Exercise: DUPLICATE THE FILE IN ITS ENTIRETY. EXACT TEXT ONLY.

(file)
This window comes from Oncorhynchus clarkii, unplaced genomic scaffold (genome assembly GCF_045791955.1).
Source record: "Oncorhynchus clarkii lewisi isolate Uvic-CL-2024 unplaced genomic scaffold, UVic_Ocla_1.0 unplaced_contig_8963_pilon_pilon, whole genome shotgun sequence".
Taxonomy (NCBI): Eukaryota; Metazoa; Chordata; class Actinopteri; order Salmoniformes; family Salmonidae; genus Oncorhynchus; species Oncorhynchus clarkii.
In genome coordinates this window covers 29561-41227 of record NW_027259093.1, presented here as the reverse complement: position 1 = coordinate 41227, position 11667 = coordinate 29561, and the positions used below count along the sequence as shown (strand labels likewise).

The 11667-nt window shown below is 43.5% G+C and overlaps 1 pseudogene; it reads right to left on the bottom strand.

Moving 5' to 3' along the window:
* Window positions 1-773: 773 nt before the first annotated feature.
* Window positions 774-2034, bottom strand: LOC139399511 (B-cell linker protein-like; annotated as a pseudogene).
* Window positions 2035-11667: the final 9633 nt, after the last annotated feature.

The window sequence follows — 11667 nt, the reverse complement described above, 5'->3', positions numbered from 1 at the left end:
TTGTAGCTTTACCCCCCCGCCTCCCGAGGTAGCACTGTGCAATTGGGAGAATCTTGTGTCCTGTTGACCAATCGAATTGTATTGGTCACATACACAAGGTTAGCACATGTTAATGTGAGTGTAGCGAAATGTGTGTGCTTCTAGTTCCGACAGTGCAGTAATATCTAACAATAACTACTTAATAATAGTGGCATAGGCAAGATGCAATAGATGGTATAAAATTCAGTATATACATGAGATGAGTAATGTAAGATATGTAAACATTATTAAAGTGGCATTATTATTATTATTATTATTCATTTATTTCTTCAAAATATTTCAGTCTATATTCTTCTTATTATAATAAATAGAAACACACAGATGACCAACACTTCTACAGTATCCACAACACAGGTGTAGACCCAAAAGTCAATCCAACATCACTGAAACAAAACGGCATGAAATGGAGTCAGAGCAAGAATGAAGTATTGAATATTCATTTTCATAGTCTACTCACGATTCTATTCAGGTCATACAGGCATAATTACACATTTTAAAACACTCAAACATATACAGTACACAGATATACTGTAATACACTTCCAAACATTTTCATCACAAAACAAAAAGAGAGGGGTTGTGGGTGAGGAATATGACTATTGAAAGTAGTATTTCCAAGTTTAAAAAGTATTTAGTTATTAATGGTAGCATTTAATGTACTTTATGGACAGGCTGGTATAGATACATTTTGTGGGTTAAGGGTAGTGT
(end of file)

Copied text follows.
This window comes from Oncorhynchus clarkii, unplaced genomic scaffold (genome assembly GCF_045791955.1).
Source record: "Oncorhynchus clarkii lewisi isolate Uvic-CL-2024 unplaced genomic scaffold, UVic_Ocla_1.0 unplaced_contig_8963_pilon_pilon, whole genome shotgun sequence".
Taxonomy (NCBI): Eukaryota; Metazoa; Chordata; class Actinopteri; order Salmoniformes; family Salmonidae; genus Oncorhynchus; species Oncorhynchus clarkii.
In genome coordinates this window covers 29561-41227 of record NW_027259093.1, presented here as the reverse complement: position 1 = coordinate 41227, position 11667 = coordinate 29561, and the positions used below count along the sequence as shown (strand labels likewise).

The 11667-nt window shown below is 43.5% G+C and overlaps 1 pseudogene; it reads right to left on the bottom strand.

Moving 5' to 3' along the window:
* Window positions 1-773: 773 nt before the first annotated feature.
* Window positions 774-2034, bottom strand: LOC139399511 (B-cell linker protein-like; annotated as a pseudogene).
* Window positions 2035-11667: the final 9633 nt, after the last annotated feature.

The window sequence follows — 11667 nt, the reverse complement described above, 5'->3', positions numbered from 1 at the left end:
TTGTAGCTTTACCCCCCCGCCTCCCGAGGTAGCACTGTGCAATTGGGAGAATCTTGTGTCCTGTTGACCAATCGAATTGTATTGGTCACATACACAAGGTTAGCACATGTTAATGTGAGTGTAGCGAAATGTGTGTGCTTCTAGTTCCGACAGTGCAGTAATATCTAACAATAACTACTTAATAATAGTGGCATAGGCAAGATGCAATAGATGGTATAAAATTCAGTATATACATGAGATGAGTAATGTAAGATATGTAAACATTATTAAAGTGGCATTATTATTATTATTATTATTCATTTATTTCTTCAAAATATTTCAGTCTATATTCTTCTTATTATAATAAATAGAAACACACAGATGACCAACACTTCTACAGTATCCACAACACAGGTGTAGACCCAAAAGTCAATCCAACATCACTGAAACAAAACGGCATGAAATGGAGTCAGAGCAAGAATGAAGTATTGAATATTCATTTTCATAGTCTACTCACGATTCTATTCAGGTCATACAGGCATAATTACACATTTTAAAACACTCAAACATATACAGTACACAGATATACTGTAATACACTTCCAAACATTTTCATCACAAAACAAAAAGAGAGGGGTTGTGGGTGAGGAATATGACTATTGAAAGTAGTATTTCCAAGTTTAAAAAGTATTTAGTTATTAATGGTAGCATTTAATGTACTTTATGGACAGGCTGGTATAGATACATTTTGTGGGTTAAGGGTAGTGT